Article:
Androderm is a prescription patch that is applied to the skin. It contains the ingredient testosterone. It is used to replace testosterone in adult males who do not make enough, or any, testosterone, due to certain medical conditions. 

  • How long does it take for Androderm to work?

    Testosterone levels may return to normal fairly quickly, within about one month. Symptoms may start to resolve at this time, but it may take several months to see the full benefits of the medicine.

  • What drugs may interact with Androderm?

    Androderm may interact with certain drugs, such as blood pressure medications, insulin, and triptans for migraine.

    Before using Androderm, review your medication list with your healthcare provider.

How Can I Stay Healthy While Using Androderm?

Androderm contains testosterone and is a controlled substance.

This type of testosterone is not used to enhance athletic performance and should not be used for that purpose. It is used in males with certain medical conditions who do not make any, or enough, testosterone. Keep it in a place where no one can get to it.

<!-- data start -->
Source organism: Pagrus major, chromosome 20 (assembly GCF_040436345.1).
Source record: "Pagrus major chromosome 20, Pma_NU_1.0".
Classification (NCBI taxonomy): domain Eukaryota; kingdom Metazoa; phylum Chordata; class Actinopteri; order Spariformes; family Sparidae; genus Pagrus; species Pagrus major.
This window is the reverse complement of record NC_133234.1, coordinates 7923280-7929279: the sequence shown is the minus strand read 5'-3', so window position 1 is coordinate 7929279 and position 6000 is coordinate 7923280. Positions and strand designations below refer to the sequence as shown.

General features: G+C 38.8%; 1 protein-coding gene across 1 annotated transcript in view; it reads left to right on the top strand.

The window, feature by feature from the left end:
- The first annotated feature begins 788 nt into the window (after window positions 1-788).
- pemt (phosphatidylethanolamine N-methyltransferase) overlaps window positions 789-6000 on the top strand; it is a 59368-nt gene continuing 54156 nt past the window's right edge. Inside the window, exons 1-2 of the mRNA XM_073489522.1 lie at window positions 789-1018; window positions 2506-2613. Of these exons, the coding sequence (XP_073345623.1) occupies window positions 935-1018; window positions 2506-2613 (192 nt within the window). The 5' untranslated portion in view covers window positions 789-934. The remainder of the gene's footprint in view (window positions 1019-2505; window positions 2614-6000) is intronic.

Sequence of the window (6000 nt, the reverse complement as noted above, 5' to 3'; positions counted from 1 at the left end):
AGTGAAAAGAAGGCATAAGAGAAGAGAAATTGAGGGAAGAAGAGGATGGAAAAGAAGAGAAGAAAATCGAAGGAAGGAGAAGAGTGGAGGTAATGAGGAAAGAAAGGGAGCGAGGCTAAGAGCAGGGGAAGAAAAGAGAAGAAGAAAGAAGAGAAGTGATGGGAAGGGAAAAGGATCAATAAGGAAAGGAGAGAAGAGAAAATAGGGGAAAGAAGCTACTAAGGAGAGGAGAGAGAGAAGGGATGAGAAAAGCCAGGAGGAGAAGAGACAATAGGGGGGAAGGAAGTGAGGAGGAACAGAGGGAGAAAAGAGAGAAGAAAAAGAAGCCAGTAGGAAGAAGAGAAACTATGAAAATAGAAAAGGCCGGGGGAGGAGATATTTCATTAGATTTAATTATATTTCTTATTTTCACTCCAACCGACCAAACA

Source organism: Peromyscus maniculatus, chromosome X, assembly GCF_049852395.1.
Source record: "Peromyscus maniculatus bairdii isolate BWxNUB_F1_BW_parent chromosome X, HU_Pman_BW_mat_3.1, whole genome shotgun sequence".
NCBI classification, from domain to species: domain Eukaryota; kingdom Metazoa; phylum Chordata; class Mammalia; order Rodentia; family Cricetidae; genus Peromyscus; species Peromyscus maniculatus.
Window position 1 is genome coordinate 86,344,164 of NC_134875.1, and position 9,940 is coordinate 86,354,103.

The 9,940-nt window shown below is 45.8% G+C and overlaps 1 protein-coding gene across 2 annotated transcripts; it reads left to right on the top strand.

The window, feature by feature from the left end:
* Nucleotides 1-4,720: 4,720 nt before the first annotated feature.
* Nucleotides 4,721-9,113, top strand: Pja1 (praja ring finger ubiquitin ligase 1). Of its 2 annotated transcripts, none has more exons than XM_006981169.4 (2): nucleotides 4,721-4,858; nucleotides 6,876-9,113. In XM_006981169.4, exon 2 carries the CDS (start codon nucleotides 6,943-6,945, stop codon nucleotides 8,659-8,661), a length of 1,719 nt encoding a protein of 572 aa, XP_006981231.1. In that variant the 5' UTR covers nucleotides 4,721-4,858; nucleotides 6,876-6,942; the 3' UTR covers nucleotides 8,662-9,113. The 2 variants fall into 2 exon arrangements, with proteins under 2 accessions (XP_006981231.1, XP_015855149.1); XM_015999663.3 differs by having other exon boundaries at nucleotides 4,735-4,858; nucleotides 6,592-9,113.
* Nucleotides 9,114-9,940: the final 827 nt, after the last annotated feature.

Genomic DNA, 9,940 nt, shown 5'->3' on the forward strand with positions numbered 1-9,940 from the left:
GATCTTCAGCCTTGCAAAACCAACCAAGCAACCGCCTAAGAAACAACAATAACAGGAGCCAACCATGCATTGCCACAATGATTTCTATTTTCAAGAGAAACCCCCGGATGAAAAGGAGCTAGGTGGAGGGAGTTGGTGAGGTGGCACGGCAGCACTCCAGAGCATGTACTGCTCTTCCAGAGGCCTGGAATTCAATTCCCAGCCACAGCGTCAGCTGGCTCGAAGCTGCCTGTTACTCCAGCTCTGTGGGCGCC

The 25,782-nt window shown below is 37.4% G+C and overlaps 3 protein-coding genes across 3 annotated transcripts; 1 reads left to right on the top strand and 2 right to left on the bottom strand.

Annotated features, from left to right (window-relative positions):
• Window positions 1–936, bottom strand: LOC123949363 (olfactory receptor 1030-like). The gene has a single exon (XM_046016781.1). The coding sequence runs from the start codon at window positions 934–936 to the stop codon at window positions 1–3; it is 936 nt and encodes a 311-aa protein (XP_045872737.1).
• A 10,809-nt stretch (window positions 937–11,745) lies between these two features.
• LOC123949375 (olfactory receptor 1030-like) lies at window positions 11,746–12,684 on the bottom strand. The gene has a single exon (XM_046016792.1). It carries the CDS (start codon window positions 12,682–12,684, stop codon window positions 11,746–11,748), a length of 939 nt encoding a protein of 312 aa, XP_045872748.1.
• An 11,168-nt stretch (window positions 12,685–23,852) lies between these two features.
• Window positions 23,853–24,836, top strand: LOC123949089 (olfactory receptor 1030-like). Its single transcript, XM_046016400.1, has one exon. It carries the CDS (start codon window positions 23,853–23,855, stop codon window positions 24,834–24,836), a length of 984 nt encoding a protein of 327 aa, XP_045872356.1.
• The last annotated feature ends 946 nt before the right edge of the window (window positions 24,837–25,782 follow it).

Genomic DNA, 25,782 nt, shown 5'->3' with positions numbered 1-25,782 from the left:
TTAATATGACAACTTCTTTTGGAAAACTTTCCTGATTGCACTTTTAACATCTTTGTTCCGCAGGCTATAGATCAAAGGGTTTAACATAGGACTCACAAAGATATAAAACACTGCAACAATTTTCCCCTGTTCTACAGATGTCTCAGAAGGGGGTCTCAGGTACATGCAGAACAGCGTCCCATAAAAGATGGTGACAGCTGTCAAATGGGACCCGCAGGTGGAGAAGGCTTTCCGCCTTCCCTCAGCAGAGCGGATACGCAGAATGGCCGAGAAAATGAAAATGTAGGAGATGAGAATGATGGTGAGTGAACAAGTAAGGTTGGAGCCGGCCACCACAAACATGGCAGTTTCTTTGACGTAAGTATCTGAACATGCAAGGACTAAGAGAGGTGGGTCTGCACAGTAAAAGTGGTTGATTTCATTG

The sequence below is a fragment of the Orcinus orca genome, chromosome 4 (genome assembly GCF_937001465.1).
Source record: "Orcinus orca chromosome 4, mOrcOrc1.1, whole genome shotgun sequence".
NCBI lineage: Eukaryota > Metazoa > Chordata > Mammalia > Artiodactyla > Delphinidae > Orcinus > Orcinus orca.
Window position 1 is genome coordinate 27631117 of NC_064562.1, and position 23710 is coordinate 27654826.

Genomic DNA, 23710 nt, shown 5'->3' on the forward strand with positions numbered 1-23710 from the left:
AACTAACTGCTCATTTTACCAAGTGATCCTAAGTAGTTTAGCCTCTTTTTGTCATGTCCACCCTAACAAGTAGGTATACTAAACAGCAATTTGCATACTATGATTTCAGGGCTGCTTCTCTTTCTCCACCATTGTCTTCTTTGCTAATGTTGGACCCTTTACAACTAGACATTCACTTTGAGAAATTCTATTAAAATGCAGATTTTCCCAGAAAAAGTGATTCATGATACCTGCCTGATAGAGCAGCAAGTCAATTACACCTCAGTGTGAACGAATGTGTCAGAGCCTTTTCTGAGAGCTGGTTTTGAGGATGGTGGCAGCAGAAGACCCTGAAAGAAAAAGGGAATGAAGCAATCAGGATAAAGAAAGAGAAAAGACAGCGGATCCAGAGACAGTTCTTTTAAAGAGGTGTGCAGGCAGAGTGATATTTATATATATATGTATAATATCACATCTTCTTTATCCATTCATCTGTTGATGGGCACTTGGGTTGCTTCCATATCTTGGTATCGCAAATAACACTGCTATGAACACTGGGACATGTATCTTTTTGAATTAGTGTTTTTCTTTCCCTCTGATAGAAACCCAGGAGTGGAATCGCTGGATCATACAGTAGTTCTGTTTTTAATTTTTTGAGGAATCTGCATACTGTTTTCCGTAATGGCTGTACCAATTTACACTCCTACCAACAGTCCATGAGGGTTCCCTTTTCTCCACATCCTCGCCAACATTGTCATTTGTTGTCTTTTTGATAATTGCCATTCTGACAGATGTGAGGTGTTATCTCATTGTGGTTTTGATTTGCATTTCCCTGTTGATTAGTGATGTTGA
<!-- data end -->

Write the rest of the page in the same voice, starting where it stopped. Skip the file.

Topical testosterone can be absorbed through the skin and can cause male features to develop in a woman or child who comes into contact with it. It can also cause harm to an unborn baby and should not be used or handled by pregnant people.

Pregnant people also should not come into contact with the male's skin where the medication has been applied.

If anyone in close contact with you, such as a family member, friend, or caregiver, develops symptoms such as enlarged genitals, increased sex drive, aggression, hair loss, excessive body hair, acne, or irregular periods, contact your healthcare provider.

Some other tips to remember to use Androderm safely and effectively include:

  • Do not use any lotions or skin products where you will apply the patch. This may prevent the patch from staying securely on the skin.
  • Do not swim or shower for at least three hours after applying an Androderm patch. You may need to develop a new regimen for showering to accommodate the timing.
  • If you need an MRI, Androderm should be removed before the scan because it could cause a skin burn.

Medical Disclaimer

Verywell Health's drug information is meant for educational purposes only and is not intended as a replacement for medical advice, diagnosis, or treatment from a healthcare professional. Consult your doctor before taking any new medication(s). IBM Watson Micromedex provides some of the drug content, as indicated on the page.

11 Sources
Verywell Health uses only high-quality sources, including peer-reviewed studies, to support the facts within our articles. Read our editorial process to learn more about how we fact-check and keep our content accurate, reliable, and trustworthy.
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By Karen Berger, PharmD
Karen Berger, PharmD, is a community pharmacist and medical writer/reviewer.